“You want de true-true?” asks a futuristic emissary played by Halle Berry in the weird, pseudo-Cajun patois of a radiated 24th-century Hawaii.
Rough translation: “You can’t handle the truth.”
Amusing and silly, ambitious and trite -- “Cloud Atlas,” written and directed by siblings Lana and Andy Wachowski (“The Matrix” trilogy) and Tom Tykwer (“Run Lola Run”), sells more New Age hokum than a college-town crystal store.
Sample true-trues: Death is a door, love is immortal and each soul fine-tunes itself through one overblown reincarnation after another.
Based on the bestselling 2004 novel by David Mitchell, “Cloud Atlas” juggles six tales spanning as many centuries, landscapes and literary genres.
A small army of brand-name actors populates every era, often smearing ethnic, age and gender lines with gobs of unconvincing make-up.
So we get Susan Sarandon with tribal tattoos here and a cupcake-sized nose there, Hugh Grant covered in war paint or covered in a geezer’s slack skin.
Chronologically (and stripped to the bones):
In 1849, a seafaring attorney (Jim Sturgess) forms an unlikely bond with a runaway slave (David Gyasi); in 1936 Scotland, an ambitious young musician (Ben Whishaw) gloms onto an aging, malevolent composer (Jim Broadbent); and in 1973, a San Francisco journalist (Berry) investigates a far-reaching corporate conspiracy.
Jumping forward: In 2012, a British publisher (Broadbent) escapes creditors by hiding out in a snake-pit nursing home; in the totalitarian “Neo Seoul” of 2144, a meek, genetically engineered servant (Doona Bae) becomes a freedom fighter; and in the post-apocalypse 24th century, a village goatherd (Hanks) aids an emissary (Berry) from an advanced society.
“Cloud Atlas” unfolds with unexpected clarity, its connective threads conveniently explicit -- a 1936 diary turns up in 1973, say, or a comet-shaped birthmark tracks one soul through its earthly lifetimes.
Certainly, some lifetimes are better than others.
The three Tykwer-directed pastiches have surer footing, riffing on “Three Days of the Condor” paranoia in the 1973 plot and lampooning British music-hall comedy in the nursing- home farce (with Hugo Weaving done up in Nurse Ratched drag).
The Wachowski segments, while more daring, are spottier. The sci-fi action of 2144 has thrills and a “Blade Runner” beauty, but overstays itself, while the salt-aired shipboard adventure is undone by Hanks’s outsized, bucktoothed villainy.
The film’s sole unequivocal failure arrives with the 24th century.
Traipsing through a CGI wilderness, Hanks and Berry take on horseback savages, a green-skinned ghoul in a Mardi Gras top hat, ludicrous syntax and bookshelf spirituality.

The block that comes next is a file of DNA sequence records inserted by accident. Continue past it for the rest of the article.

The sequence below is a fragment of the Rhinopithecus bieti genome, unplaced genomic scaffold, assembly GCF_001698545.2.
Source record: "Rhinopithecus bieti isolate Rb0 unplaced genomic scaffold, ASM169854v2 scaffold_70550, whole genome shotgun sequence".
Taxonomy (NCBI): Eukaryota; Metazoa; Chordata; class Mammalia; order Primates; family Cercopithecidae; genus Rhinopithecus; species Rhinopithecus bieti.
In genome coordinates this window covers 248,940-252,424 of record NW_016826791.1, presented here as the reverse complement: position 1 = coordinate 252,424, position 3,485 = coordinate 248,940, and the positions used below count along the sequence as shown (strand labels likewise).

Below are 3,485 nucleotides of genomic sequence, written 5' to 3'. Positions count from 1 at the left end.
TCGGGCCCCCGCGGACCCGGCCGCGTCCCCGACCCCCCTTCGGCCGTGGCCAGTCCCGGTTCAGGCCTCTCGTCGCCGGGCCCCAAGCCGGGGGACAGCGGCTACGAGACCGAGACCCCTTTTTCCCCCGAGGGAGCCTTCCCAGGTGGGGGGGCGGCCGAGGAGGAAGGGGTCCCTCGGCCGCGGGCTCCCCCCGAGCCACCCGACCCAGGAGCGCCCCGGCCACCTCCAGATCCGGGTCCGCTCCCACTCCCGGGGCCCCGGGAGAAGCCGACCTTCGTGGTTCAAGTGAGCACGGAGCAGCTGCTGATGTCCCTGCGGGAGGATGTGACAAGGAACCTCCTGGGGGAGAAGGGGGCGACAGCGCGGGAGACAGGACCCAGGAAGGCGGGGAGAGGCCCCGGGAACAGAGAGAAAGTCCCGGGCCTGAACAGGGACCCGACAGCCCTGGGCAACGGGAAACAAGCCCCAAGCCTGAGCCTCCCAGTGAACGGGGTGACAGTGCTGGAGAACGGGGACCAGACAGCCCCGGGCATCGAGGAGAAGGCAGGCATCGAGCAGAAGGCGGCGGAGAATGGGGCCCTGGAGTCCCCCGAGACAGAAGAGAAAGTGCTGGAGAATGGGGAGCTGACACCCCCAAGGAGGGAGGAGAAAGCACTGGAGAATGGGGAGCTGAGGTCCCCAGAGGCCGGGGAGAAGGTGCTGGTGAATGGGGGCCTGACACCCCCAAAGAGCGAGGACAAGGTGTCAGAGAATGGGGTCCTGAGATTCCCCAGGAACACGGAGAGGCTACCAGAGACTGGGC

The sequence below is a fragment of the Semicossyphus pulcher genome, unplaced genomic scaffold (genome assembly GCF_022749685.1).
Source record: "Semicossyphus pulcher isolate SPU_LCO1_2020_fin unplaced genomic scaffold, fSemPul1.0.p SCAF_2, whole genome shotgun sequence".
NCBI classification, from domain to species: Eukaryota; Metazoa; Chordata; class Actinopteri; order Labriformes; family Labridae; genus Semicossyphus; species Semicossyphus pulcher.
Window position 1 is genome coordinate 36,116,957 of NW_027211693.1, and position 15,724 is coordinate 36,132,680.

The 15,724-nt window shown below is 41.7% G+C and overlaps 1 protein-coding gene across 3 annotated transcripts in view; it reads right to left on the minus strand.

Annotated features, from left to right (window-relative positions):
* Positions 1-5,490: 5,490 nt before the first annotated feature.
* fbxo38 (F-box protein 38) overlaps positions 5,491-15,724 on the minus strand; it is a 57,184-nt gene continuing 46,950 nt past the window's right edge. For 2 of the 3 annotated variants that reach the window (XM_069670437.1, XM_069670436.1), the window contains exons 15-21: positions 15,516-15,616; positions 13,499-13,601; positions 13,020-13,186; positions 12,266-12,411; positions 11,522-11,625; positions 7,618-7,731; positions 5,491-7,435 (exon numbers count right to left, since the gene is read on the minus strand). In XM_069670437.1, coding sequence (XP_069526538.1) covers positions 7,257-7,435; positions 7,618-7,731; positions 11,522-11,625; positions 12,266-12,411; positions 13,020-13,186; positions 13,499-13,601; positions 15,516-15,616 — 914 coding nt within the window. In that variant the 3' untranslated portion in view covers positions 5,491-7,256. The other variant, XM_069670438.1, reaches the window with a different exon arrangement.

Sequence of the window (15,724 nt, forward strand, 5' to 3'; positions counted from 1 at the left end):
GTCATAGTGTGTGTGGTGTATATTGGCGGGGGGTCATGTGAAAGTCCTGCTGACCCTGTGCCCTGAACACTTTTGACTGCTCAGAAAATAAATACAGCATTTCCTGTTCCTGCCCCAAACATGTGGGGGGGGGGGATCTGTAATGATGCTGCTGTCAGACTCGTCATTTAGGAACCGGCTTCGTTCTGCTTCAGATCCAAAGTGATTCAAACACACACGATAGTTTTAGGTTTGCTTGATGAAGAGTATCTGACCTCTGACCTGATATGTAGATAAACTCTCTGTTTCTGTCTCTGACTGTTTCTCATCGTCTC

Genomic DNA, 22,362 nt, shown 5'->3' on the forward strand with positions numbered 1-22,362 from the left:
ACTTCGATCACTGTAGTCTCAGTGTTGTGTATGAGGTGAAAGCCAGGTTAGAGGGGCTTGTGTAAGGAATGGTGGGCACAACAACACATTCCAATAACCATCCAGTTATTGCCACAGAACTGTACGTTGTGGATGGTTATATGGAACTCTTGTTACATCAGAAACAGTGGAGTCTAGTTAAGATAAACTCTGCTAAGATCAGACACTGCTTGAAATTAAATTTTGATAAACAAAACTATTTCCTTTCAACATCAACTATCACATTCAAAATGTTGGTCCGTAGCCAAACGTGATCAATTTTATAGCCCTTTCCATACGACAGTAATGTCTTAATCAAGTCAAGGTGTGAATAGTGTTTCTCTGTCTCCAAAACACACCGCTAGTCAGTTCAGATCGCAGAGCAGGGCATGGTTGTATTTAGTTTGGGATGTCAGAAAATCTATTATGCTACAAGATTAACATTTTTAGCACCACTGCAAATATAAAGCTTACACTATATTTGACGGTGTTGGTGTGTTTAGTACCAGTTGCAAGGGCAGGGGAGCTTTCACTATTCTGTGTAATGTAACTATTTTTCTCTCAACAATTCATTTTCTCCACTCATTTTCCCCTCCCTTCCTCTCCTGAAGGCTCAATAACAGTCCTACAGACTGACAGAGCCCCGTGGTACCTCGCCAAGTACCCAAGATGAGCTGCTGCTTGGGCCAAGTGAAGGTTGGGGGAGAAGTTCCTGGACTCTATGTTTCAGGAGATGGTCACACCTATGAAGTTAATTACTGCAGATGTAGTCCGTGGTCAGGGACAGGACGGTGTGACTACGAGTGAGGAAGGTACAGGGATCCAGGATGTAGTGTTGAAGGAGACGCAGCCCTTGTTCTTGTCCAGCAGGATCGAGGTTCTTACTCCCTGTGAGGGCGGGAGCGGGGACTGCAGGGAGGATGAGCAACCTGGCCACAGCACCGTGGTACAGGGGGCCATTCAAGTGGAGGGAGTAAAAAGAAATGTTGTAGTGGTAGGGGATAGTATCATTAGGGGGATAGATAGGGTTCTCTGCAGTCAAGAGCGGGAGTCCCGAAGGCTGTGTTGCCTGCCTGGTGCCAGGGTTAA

And dat, as dey say, is de true-true.
“Cloud Atlas,” from Warner Bros. Pictures, is playing across the U.S. Rating: **1/2 (Evans)
The mountainous waves dwarf the actors, literally and figuratively, in “Chasing Mavericks.”
They’re the real star of the movie, directed by Curtis Hanson and Michael Apted and photographed, heroically, by Bill Pope. It tells the story of the 15-year-old surfing phenomenon Jay Moriarity (Jonny Weston), who trained in the 1990s with the champion Frosty Hesson (Gerard Butler) to ride a legendary wave.
One of the many things movies have in common with opera is their ability to touch you even when the script is indifferent. The beauty and athleticism of the surfers, their graceful pivots across the sparkling water, do more to give these characters soul than the script does.
It manufactures all kinds of life problems for the fatherless boy to face down and hammers at his teacher’s father- figure role. But the majesty of the surfing sequences makes the rather puny drama surprisingly affecting.
It helps that the actors, especially the women -- Frosty’s wife (Abigail Spencer), Jay’s mother (Elisabeth Shue) and his girlfriend (Leven Rambin) -- underplay their maudlin scenes.
But the scenes that matter are the ones in the water. The movie is a pleasure to look at from the beginning. By the end, it’s close to euphoric.
“Chasing Mavericks,” from 20th Century Fox, is playing across the U.S. Rating: **** (Seligman)
‘The Other Son’
“The Other Son” sets up the predicament at once: The sons of an Israeli and a Palestinian couple have been switched at birth. Now, on the eve of their turning 18, the boys and their families learn the truth.
What the movie’s director, Lorraine Levy, does next is remarkable: very little. Instead of burying the intensity of the situation under plot complications, she simply watches the reactions. And that’s enough.
This French-made film is one of those rare pictures that manages to get at what’s going on inside rather than outside its characters. Levy uses the Israel-Palestine conflict as a way of underlining the boys’ self-questioning: What does it really mean to be a Jew? An Arab?
She handles the politics of the conflict delicately, without playing them down. The Israeli father is an army colonel, the Palestinian an engineer reduced to fixing cars because he isn’t allowed to work outside his village.
Their first reaction is anger, compounded by frustration at the lack of a good target for it. The mothers’ faces betray something more complex: a mixture of fear (though of what it’s hard to say) and a dawning love for the sons they never knew they had.
The movie is an actor’s feast. The questions it raises about family and identity are too big to have answers, and it doesn’t try to provide any.
The splendid music is by Dhafer Youssef.
What the Stars Mean: ***** Fantastic **** Excellent *** Good ** So-So * Poor (No stars) Avoid
To contact the writers on the story: Greg Evans at firstname.lastname@example.org; Craig Seligman at email@example.com
To contact the editor responsible for this story: Manuela Hoelterhoff at firstname.lastname@example.org.